That’s why he bikes and jogs and hikes and plays tennis and consumes a “no-fat” diet. He is appalled that people like me drink and smoke cigars and all sorts of things that he finds an anathema to the body’s war against a young death. He can be such an aggravating dork.
Another doctor, who better understands that you can never be too crazy but you can be too sane, and with whom I smoke cigars on Thursdays has a more philosophical appreciation. He’s in his early 80s. And when I posed my amazement of the body’s innate ability to survive such watery depths, he smiled and gestured his cigar to the heavens.
“Kind of makes you think He knew what He was doing, doesn’t it?”
I had to confess that Dr. Don Kudrec had me second guessing myself. And then, holding aloft his IPad he urged me to think about the brain. “Today’s computers are no more than primitive art on the cave wall.”
But, of course.
I started all this by talking about my father seducing my mother with pond water. Water gives life. Water is life. We were first provided life in her embrace. Such an elemental treasure.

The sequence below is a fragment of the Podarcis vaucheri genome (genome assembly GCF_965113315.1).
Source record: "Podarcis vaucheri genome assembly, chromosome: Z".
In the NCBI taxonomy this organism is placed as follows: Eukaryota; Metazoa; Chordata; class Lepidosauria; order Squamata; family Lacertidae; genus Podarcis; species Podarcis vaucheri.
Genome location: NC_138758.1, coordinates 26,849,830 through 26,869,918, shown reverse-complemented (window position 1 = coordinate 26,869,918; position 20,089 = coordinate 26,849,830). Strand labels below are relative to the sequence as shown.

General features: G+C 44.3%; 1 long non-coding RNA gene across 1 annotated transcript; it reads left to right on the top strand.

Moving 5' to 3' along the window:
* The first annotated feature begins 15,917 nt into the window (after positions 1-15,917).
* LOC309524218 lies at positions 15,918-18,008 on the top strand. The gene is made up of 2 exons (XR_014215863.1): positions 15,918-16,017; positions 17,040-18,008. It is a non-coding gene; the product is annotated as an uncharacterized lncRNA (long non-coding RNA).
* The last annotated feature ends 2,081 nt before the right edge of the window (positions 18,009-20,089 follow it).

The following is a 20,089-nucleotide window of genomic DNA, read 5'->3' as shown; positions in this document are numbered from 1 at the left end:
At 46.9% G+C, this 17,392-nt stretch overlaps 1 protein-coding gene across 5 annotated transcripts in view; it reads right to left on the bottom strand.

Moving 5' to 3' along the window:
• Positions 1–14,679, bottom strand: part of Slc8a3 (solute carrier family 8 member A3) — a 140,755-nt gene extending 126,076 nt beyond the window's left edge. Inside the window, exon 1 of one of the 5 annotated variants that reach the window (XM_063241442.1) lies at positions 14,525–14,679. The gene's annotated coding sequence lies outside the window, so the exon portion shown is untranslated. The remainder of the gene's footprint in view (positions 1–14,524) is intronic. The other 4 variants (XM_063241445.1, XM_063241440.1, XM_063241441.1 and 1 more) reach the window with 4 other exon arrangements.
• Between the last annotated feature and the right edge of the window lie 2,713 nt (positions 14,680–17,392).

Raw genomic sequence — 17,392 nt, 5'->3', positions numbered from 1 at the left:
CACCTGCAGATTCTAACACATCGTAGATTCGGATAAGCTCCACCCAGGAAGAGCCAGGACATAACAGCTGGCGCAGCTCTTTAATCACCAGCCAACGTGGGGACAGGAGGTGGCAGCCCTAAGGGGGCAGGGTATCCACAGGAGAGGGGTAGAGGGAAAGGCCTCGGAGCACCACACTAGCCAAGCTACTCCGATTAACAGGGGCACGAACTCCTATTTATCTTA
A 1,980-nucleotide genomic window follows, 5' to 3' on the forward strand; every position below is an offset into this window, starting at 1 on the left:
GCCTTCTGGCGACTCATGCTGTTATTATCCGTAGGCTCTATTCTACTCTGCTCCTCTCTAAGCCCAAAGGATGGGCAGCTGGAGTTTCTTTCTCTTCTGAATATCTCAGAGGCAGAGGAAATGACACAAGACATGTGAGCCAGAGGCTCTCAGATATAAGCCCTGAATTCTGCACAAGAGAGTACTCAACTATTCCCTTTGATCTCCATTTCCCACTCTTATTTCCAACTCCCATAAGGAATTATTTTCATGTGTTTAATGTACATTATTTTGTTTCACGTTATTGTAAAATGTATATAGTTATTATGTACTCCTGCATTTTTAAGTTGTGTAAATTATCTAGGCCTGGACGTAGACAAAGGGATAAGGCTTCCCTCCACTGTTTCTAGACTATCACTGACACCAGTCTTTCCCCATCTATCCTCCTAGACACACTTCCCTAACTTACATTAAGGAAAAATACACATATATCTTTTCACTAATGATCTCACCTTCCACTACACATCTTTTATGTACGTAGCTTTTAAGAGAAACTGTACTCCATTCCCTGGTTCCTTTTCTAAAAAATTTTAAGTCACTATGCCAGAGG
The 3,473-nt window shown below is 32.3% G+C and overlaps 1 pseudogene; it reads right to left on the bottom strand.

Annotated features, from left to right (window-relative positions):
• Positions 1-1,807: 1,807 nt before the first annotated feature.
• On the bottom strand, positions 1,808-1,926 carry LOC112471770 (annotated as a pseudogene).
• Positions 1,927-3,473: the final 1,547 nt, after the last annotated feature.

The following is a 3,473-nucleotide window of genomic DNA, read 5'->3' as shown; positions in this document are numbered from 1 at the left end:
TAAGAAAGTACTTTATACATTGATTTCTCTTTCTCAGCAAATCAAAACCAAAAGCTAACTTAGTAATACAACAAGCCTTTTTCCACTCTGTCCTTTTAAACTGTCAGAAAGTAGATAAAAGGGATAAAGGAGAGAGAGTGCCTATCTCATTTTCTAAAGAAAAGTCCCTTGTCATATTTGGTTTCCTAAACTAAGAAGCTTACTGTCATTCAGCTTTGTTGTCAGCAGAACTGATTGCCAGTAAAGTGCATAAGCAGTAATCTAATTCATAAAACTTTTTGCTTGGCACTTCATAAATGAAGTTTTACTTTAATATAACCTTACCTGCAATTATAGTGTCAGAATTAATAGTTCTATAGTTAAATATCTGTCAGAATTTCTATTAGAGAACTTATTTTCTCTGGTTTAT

Unfortunately, while we readily covet the diamonds sparkling in the heavens, we often fail to appreciate the treasure at our feet.
And the only times we seem to value what we have and why we are, is when we are oxymoronically attempting to satisfy some deep psychological urge to seek more: pushing the competitive edges of the proverbial envelope – to soar higher; swim deeper, run faster.
What is within us all can be rediscovered in the simple depths of the sea, as well as the unfolding heights of the sky. Or, then again, by simply standing beside a newly excavated fire pond.
Of course, in engaging the simple, and the complex, some of us darn fools will end up in Davy Jones’ locker, or alongside bin Laden’s grave.
But, for the rest it teaches not only that we can survive, but we will. The past is, indeed, prologue for the future. Even though the ‘Doubting Thomases’ may argue that man has used his intelligence merely to invent stupidity, there is always an optimist like Dr. Kudrec declaring: He obviously knew what He was doing.
To which Archie Bunker declared: “G-d don’t make no mistakes. That’s how He got to be G-d.”
And dats yDrewIS on DIS penal colony